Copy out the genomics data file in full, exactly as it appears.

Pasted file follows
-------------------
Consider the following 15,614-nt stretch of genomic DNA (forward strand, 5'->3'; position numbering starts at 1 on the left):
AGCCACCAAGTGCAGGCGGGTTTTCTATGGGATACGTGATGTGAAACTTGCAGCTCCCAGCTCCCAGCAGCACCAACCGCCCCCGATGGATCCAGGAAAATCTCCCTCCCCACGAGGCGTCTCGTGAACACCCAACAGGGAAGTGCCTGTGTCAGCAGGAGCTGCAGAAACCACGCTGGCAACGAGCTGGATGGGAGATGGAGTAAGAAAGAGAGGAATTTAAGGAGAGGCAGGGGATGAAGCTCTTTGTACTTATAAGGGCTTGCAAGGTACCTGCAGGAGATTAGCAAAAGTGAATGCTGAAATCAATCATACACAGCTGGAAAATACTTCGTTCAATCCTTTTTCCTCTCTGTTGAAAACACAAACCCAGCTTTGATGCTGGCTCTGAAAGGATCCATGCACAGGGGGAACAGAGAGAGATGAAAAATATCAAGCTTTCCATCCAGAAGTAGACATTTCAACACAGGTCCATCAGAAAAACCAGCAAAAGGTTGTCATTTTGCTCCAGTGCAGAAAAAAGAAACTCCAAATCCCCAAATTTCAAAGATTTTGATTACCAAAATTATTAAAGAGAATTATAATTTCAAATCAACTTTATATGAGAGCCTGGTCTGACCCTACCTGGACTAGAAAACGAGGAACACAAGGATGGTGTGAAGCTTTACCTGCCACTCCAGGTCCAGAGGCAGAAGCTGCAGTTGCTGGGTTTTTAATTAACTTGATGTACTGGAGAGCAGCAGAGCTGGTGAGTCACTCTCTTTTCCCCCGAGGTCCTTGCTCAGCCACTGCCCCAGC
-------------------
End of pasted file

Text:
Consider the following 15,614-nt stretch of genomic DNA (forward strand, 5'->3'; position numbering starts at 1 on the left):
AGCCACCAAGTGCAGGCGGGTTTTCTATGGGATACGTGATGTGAAACTTGCAGCTCCCAGCTCCCAGCAGCACCAACCGCCCCCGATGGATCCAGGAAAATCTCCCTCCCCACGAGGCGTCTCGTGAACACCCAACAGGGAAGTGCCTGTGTCAGCAGGAGCTGCAGAAACCACGCTGGCAACGAGCTGGATGGGAGATGGAGTAAGAAAGAGAGGAATTTAAGGAGAGGCAGGGGATGAAGCTCTTTGTACTTATAAGGGCTTGCAAGGTACCTGCAGGAGATTAGCAAAAGTGAATGCTGAAATCAATCATACACAGCTGGAAAATACTTCGTTCAATCCTTTTTCCTCTCTGTTGAAAACACAAACCCAGCTTTGATGCTGGCTCTGAAAGGATCCATGCACAGGGGGAACAGAGAGAGATGAAAAATATCAAGCTTTCCATCCAGAAGTAGACATTTCAACACAGGTCCATCAGAAAAACCAGCAAAAGGTTGTCATTTTGCTCCAGTGCAGAAAAAAGAAACTCCAAATCCCCAAATTTCAAAGATTTTGATTACCAAAATTATTAAAGAGAATTATAATTTCAAATCAACTTTATATGAGAGCCTGGTCTGACCCTACCTGGACTAGAAAACGAGGAACACAAGGATGGTGTGAAGCTTTACCTGCCACTCCAGGTCCAGAGGCAGAAGCTGCAGTTGCTGGGTTTTTAATTAACTTGATGTACTGGAGAGCAGCAGAGCTGGTGAGTCACTCTCTTTTCCCCCGAGGTCCTTGCTCAGCCACTGCCCCAGC